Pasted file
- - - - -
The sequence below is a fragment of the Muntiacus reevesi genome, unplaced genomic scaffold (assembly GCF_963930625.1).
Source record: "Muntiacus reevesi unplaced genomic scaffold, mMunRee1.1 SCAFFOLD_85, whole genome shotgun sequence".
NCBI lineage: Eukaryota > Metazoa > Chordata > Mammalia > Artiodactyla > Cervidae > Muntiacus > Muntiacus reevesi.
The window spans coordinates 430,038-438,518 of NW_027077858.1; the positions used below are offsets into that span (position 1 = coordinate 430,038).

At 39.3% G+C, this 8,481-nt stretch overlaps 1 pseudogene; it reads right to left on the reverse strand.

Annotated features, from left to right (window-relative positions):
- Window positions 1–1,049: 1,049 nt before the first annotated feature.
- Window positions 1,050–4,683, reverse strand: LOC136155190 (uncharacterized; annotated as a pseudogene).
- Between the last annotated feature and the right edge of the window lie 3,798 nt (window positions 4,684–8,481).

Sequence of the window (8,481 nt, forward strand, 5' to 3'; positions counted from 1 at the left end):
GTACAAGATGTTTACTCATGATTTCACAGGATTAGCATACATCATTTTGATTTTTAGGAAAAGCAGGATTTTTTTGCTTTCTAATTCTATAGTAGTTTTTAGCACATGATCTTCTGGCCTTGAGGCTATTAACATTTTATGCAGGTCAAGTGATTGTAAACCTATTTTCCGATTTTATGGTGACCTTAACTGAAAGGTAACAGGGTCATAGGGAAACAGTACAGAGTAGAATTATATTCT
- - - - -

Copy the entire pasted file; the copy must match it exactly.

The sequence below is a fragment of the Muntiacus reevesi genome, unplaced genomic scaffold (assembly GCF_963930625.1).
Source record: "Muntiacus reevesi unplaced genomic scaffold, mMunRee1.1 SCAFFOLD_85, whole genome shotgun sequence".
NCBI lineage: Eukaryota > Metazoa > Chordata > Mammalia > Artiodactyla > Cervidae > Muntiacus > Muntiacus reevesi.
The window spans coordinates 430,038-438,518 of NW_027077858.1; the positions used below are offsets into that span (position 1 = coordinate 430,038).

At 39.3% G+C, this 8,481-nt stretch overlaps 1 pseudogene; it reads right to left on the reverse strand.

Annotated features, from left to right (window-relative positions):
- Window positions 1–1,049: 1,049 nt before the first annotated feature.
- Window positions 1,050–4,683, reverse strand: LOC136155190 (uncharacterized; annotated as a pseudogene).
- Between the last annotated feature and the right edge of the window lie 3,798 nt (window positions 4,684–8,481).

Sequence of the window (8,481 nt, forward strand, 5' to 3'; positions counted from 1 at the left end):
GTACAAGATGTTTACTCATGATTTCACAGGATTAGCATACATCATTTTGATTTTTAGGAAAAGCAGGATTTTTTTGCTTTCTAATTCTATAGTAGTTTTTAGCACATGATCTTCTGGCCTTGAGGCTATTAACATTTTATGCAGGTCAAGTGATTGTAAACCTATTTTCCGATTTTATGGTGACCTTAACTGAAAGGTAACAGGGTCATAGGGAAACAGTACAGAGTAGAATTATATTCT